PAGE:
There are two things I’ve never enjoyed in Hollywood matter how hard marketing tries to make me enjoy them: Will Farrel movies and DreamWorks movies.

Well, that last one is a slight exaggeration. The first two Shrek films were enjoyable for me when they were funny. But the franchise was quickly exposed to be no more than a mindless and spiteful Disney mockery when their jokes failed to entertain those watching them, even if the viewers did tire of the Disney formula that DreamWorks was trying to demolish in their own jerky way. And as for Will Farrel, I’ve never enjoyed him in… anything. To me, he just comes off as a sick joke that’s trying too hard to be funny. Heck, I didn’t even like Elf, and that movie was trying to stay away from Farrel’s usual tacticks.

So why would I even watch a film that packaged these two annoyances together into one set for the Hollywood studio to throw at me? Well to be honest, I don’t quite know why myself. But I’m sure glad I watched the new DreamWorks film starring Will Farrel: Megamind.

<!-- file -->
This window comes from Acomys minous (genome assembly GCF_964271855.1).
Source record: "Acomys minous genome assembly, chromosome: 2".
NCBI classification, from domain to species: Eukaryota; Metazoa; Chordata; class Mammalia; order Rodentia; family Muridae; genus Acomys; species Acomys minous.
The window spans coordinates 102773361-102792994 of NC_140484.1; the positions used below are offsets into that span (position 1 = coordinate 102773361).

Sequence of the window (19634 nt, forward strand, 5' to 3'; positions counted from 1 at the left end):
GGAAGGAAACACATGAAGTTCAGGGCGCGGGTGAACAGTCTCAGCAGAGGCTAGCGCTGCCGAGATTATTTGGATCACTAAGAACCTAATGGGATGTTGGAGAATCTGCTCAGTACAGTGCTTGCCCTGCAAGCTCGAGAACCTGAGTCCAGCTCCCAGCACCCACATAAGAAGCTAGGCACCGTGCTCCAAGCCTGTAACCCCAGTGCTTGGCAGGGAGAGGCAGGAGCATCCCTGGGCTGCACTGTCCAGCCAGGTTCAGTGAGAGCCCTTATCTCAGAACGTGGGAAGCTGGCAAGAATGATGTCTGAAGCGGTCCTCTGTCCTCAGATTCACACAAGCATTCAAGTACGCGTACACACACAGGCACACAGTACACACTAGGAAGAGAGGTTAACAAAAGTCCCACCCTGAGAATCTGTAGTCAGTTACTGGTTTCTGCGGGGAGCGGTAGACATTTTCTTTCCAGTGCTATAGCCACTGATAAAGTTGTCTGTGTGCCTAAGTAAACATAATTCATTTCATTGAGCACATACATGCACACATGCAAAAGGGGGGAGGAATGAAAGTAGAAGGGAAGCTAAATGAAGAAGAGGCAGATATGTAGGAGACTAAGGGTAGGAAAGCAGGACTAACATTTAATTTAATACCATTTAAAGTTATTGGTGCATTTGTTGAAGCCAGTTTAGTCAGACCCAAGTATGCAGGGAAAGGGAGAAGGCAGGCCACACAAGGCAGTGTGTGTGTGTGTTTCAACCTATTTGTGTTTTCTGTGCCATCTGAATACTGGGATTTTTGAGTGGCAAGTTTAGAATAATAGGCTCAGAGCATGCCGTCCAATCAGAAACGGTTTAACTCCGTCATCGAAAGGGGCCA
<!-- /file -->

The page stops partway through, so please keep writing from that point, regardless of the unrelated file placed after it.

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Jurassic Park

U.S.; Science Fiction/Adventure; 128 minutes; Directed by: Steven Spielberg; Produced by: Kathleen Kennedy, Gerald R. Molen, Steven Spielberg; Amblin Entertainment, Universal Studios

It always surprises me how much people will forgive in a film because they simply call a “popcorn flick”. It’s one thing for a film just to provide a premise for tons of action, loads of special effects, and doesn’t ask the audience to engage in any critical thinking throughout the film. Films like that are actually a lot of fun to watch and can provide good action or suspense from time to time. But it’s another thing to forgive sloppy filmmaking, clumsy story-telling, stale actors, unnatural dialogue, and gaping plot-holes just by labeling it among the “popcorn flick” sub-genre of film. Too long have people looked-over the ugly flaws in Roland Emmerich’s sci-fi/disaster exploits simply because his films didn’t ask them to do any critical thinking at any one point. Why can’t there be a group well-crafted films that are just made for the sake of entertainment without being so utterly stupid at the same time?

Well, films like that do exist. Ladies and Gentleman, I submit for your consideration Steven Spielberg’s Jurassic Park. Read more of this post